ST. GEORGE, UT - SEPETEMBER 24: With law enforcement behind him, Warren Jeffs waits for the jury to reconvene for deliberation in his trial September 24, 2007 in St. George, Utah. Jeffs, head of the Fundamentalist Church of Jesus Christ of Latter Day Saints, is charged with two counts of rape as an accomplice for allegedly coercing the marriage and rape of a 14-year-old follower to her 19-year-old cousin in 2001. (Photo by Douglas C. Pizac-Pool/Getty Images)
ST. GEORGE, UT - SEPTEMBER 21: Prosecutor Brock Belnap outlines the elements of the alleged offenses during closing arguments in Warren Jeffs' trial September 21, 2007 in St. George, Utah. Jeffs, head of the Fundamentalist Church of Jesus Christ of Latter Day Saints, is charged with two counts of rape as an accomplice for allegedly coercing the marriage and rape of a 14-year-old follower to her 19-year-old cousin in 2001. (Photo by Douglas C. Pizac-Pool/Getty Images)
ST. GEORGE, UT - SEPTEMBER 18: Defense witness Charlotte Jessop answers questions during Warren Jeffs' trial September 18, 2007 in St. George, Utah. Jeffs, former head of the polygamist Fundamentalist Church of Jesus Christ of Latter Day Saints, is charged with coercing the marriage and rape of a 14-year-old church-follower to her 19-year-old cousin in 2001. (Photo by Douglas C. Pizac-Pool/Getty Images)
Defense witness Margaret Thomas answers questions during Warren Jeffs' trial 18 September 2007 in St. George, Utah. Jeffs, former head of the polygamist Fundamentalist Church of Jesus Christ of Latter Day Saints, is charged with coercing the marriage and rape of a 14-year-old church-follower to her 19-year-old cousin in 2001. AFP PHOTO/POOL/Jud Burkett (Photo credit should read Jud Burkett/AFP/Getty Images)
ST. GEORGE, UT - SEPTEMBER 18: Defense witness Joanna Keate answers questions during Warren Jeffs' trial September 18, 2007 in St. George, Utah. Jeffs, former head of the polygamist Fundamentalist Church of Jesus Christ of Latter Day Saints, is charged with coercing the marriage and rape of a 14-year-old church-follower to her 19-year-old cousin in 2001. (Photo by Douglas C. Pizac-Pool/Getty Images)
ST. GEORGE, UT - SEPTEMBER 6: Several television trucks are parked outside the 5th Judicial District Courthouse for the first court hearing for Fundamentalist Church of Jesus Christ of Latter Day Saints (FLDS) leader Warren Jeffs September 6, 2006 in St. George, Utah. Jeffs faces sex charges involving an underage girl in an arranged marriage with an older man. (Photo by George Frey/Getty Images)
COLORADO CITY, AZ - SEPTEMBER 6: Women sit on horses September 6, 2006 in Colorado City, Arizona. Warren Jeffs, of the Fundamentalist Church of Jesus Christ of Latter Day Saints, is the leader of the polygamist Mormon sect living in Colorado City and Hildale, Utah. Jeffs, who will face sex charges involving an underage girl in an arranged marriage with an older man, will have his first court hearing September 6 in St. George, Utah. (Photo by George Frey/Getty Images)
HILDALE, UTAH - MARCH 3: A large unfinished house (R) stands in contrast to the finished homes in the compound of the Prophet (L) of The Fundamentalist Church of Jesus Christ of Latter Day Saints (FLDS) Warren Jeffs March 3, 2004 in Hildale, Utah. Most of the homes in Hildale and Colorado City which is run by the FLDS Church are unfinished. The FLDS Church which believes in Polygamy, and is in legal battles with several former male members of the church over property rights and custody custody of their wives and children after they were kicked out of the church. (Photo by George Frey/Getty Images)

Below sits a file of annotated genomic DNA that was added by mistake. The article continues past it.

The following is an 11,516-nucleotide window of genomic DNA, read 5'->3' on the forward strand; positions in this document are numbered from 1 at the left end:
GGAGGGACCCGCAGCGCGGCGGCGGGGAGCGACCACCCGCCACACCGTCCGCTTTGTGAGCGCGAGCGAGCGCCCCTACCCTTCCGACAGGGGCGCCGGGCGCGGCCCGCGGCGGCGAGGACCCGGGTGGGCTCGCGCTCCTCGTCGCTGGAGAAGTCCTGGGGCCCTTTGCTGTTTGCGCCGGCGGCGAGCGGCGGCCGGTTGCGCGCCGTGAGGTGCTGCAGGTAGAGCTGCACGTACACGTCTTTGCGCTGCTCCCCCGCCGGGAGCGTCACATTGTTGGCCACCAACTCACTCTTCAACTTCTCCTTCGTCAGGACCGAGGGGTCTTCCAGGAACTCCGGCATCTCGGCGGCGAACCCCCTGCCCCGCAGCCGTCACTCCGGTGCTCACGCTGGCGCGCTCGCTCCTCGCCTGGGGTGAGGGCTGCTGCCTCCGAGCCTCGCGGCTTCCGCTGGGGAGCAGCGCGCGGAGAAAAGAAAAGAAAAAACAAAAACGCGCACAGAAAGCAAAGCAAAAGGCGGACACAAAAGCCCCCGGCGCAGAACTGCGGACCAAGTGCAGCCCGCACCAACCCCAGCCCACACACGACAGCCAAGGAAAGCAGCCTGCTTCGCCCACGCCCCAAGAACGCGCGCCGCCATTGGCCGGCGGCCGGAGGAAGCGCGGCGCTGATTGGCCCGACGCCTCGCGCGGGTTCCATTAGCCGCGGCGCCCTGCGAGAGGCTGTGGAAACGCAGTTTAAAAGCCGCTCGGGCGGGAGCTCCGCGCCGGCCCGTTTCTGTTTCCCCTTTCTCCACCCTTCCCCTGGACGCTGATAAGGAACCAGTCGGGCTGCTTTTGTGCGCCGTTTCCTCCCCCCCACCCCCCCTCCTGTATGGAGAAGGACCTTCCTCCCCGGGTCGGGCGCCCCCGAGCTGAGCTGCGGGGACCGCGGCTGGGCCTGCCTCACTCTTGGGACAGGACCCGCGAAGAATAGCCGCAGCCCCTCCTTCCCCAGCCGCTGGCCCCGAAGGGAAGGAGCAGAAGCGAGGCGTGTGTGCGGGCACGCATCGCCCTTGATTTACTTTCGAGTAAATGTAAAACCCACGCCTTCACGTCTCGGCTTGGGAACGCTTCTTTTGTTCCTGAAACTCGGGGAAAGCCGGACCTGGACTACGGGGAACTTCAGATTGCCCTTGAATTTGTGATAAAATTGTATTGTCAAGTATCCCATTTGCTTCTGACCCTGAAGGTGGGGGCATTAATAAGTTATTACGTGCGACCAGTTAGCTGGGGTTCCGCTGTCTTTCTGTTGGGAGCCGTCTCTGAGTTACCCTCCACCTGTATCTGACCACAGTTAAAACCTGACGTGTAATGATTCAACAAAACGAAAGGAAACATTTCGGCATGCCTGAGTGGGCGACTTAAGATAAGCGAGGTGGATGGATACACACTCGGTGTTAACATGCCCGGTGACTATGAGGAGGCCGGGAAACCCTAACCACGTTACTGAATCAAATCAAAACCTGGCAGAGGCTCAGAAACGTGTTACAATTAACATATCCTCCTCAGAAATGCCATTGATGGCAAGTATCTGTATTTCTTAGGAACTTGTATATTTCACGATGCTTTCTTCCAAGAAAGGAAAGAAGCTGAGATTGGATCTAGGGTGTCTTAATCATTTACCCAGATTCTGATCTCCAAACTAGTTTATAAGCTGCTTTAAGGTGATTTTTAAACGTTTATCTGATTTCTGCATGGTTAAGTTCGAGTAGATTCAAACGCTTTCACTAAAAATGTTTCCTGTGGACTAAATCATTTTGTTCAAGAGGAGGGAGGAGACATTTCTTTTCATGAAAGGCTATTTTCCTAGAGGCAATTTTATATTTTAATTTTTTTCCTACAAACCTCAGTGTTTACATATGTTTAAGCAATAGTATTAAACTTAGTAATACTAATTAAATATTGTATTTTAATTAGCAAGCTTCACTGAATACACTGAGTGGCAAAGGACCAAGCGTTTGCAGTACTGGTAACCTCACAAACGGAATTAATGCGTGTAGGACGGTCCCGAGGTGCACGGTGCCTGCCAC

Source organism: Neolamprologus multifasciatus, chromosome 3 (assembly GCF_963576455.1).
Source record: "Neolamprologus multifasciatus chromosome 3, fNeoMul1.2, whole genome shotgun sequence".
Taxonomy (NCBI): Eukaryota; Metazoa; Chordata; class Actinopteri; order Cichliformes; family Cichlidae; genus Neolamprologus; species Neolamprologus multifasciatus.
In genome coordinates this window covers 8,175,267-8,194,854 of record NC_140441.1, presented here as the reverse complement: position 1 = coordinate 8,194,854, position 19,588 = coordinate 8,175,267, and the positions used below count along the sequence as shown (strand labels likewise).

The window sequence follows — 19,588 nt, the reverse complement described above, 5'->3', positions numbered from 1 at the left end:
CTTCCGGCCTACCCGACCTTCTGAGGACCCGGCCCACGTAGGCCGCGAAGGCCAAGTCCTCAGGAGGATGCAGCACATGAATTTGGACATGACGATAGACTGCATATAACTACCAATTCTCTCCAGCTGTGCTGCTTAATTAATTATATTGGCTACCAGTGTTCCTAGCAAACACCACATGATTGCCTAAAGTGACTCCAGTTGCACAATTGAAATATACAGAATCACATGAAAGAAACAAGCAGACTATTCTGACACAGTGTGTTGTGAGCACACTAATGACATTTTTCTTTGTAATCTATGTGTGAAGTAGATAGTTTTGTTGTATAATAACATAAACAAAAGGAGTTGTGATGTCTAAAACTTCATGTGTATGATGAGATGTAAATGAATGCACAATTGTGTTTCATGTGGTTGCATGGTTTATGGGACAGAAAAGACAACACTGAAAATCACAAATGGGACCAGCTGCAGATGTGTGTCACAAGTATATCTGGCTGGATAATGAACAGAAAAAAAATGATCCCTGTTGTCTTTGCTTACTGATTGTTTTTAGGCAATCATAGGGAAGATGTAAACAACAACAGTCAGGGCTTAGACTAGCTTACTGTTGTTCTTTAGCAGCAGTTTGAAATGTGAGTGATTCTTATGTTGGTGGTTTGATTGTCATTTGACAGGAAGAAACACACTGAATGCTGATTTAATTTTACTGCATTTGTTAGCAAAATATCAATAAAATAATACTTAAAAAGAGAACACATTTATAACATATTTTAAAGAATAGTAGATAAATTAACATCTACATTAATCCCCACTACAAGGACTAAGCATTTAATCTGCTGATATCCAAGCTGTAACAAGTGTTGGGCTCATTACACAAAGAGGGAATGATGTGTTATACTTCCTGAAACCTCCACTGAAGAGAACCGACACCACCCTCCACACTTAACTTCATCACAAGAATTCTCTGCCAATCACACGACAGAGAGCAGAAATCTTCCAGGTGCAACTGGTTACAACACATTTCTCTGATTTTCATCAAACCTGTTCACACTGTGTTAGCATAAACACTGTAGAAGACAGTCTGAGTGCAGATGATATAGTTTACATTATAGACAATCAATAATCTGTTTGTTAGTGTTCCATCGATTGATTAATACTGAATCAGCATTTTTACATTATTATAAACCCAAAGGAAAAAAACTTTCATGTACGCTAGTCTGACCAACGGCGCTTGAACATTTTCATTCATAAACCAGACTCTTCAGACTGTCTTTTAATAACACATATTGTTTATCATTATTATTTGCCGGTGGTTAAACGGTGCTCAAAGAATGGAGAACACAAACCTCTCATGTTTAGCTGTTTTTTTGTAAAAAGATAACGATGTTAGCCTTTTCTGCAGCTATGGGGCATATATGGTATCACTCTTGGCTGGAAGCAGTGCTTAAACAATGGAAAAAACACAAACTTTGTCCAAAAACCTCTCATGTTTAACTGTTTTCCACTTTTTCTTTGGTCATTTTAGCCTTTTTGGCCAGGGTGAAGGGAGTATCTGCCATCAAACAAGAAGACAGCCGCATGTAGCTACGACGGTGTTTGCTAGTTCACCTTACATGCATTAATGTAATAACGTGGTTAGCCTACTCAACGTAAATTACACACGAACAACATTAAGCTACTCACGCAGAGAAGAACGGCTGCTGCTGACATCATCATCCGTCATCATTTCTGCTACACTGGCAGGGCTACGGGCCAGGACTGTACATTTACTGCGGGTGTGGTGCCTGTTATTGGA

SAN ANGELO, TX - APRIL 9: (TABLOIDS OUT; UTAH MEDIA-SOME RESTRICTIONS APPLY) (R-L) Richard Wright, Willie Jessop, and an unidentified man leave the Tom Green County Courthouse after attorneys for the FLDS church presented their case April 9, 2008 in San Angelo, Texas. Jessop is the former bodyguard for Warren Jeffs. Some 416 children were removed from the polygamous sect's West Texas ranch by officials last week after allegations of abuse were reported. The children were placed in temporary custody of the state. (Photo by Mike Terry/Deseret Morning News/Getty Images)
COLORADO CITY, ARIZONA - MARCH 3: A large church building of The Fundamentalist Church of Jesus Christ of Latter Day Saints (FLDS) stands empty and unused for almost a year March 3, 2004 in Colorado City, Arizona after the Prophet of the church Warren Jeffs said the people weren't worthy enough to attend church. The FLDS Church believes in Polygamy, and is in legal battles with several former male members of the church over property rights and custody custody of their wives and children after they were kicked out of the church. (Photo by George Frey/Getty Images)
In this Dec. 16, 2014 photo, girls stand in a playground in Colorado City, Ariz. The sister cities of Hildale, Utah, and Colorado City, once run by polygamist leader Warren Jeffs, are split between loyalists who still believe he is a victim of religious persecution and defectors who are embracing government efforts to pull the town into modern society. (AP Photo/Rick Bowmer)